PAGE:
Make a soothing eyewash by mixing 1/4 teaspoon of baking soda in 1/2 cup of water. Submerge your eye completely in the solution, doing your best to hold it open and roll it around for one full minute.



sliced bread

Cold Bread:

And last but not least….believe it or not, you can place cold bread on your eyelids and it will helps reduce irritation, itchiness and inflammation. BELIEVE IT! It works! I tried it!


These remedies should help most minor eye irritations…but be sure and consult your eye specialist if the condition worsens to rule out more serious conditions or an infectious condition that requires the use of antibiotics. Herbal remedies can’t effectively treat infections, and in fact you can spread the infection to others if care isn’t used.

And a final NOTE TO SELF…..stay away from pink and/or purple eye makeup!  DUH! :-)

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  1. Lana says

    This sounds to me like an allergic reaction of some kind.. something I’m unfortunately very familiar with! What I use are allergy eye drops, which actually have a small amount of antihistamine in them. The natural solutions are also very good, but I find the drops work quickly for allergies.

  2. Elizabeth says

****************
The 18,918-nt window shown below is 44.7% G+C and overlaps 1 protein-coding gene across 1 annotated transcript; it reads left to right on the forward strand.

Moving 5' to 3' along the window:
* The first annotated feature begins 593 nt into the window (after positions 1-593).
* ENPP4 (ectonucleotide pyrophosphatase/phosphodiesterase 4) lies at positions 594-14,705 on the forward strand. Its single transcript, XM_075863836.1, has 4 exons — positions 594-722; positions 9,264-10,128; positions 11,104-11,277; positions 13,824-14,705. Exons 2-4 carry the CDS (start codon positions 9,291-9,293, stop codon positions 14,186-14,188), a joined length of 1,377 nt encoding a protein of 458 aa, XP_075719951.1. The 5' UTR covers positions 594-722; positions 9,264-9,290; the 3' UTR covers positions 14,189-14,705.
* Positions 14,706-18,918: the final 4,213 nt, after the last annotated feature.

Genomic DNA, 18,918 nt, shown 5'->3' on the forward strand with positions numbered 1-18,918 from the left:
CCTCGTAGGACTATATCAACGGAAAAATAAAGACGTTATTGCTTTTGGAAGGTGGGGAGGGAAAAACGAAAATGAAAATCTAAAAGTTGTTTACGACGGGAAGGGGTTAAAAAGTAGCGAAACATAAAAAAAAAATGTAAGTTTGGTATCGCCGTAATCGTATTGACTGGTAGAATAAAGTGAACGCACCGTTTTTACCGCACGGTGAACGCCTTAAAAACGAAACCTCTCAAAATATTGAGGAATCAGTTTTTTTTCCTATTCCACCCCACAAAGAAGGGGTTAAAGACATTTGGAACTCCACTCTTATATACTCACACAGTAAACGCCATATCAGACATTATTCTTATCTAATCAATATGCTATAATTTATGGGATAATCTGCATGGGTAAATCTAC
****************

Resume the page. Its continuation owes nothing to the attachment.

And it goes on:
It sounds like you are allergic to the red dye they use in the eye shadows / liners. I used to work for a makeup line and saw more people than you would think that are allergic.

  3. Linda says

    These are fabulous ideas. I use a green-tea bag after I have my cup of tea. The best of both worlds: a nice cuppa and a compress, too.

  4. Elizabeth says

    Warm/hot tea bags are also good for styes. I have used them before and they clear them up much more quickly than OTC medications or anything else I have tried …

  5. Casey says

    My eyelids tend to get itchy and flaky… assuming it is caused from my make-up, bu can’t seem to find any that doesn’t irritate, and though the obvious answer would be to not wear eyeshadow, my lids are so thin an veiny that if I don’t I look like I have black eyes! I have tried every kind of lotaion, cream, etc. After to OCM blog by Jillee, I have been inspired to try different oils– used grapeseed oil with a bit of Vitamin E this moring… Still on a mission to find some kind of eyeshadow to preven the irritation in the fist place.

    • Heather says

      Casey~ that’s called blepharitis. I know because I have it too! It’s relentless, and you are right– there isn’t too much you can do about it. BUT, my doctor recommended using baby shampoo to wipe my eyes. It really helps. I also add a drop of tea tree oil (antibiotic, antifungal, etc.) to a “sample” size container. HTH!

      • Casey says

        Thank you for the advice Heather– I didn’t even know the name for it! I will definitely try the baby shampoo with the tea tree oil.

      • Charles says

        Hi there,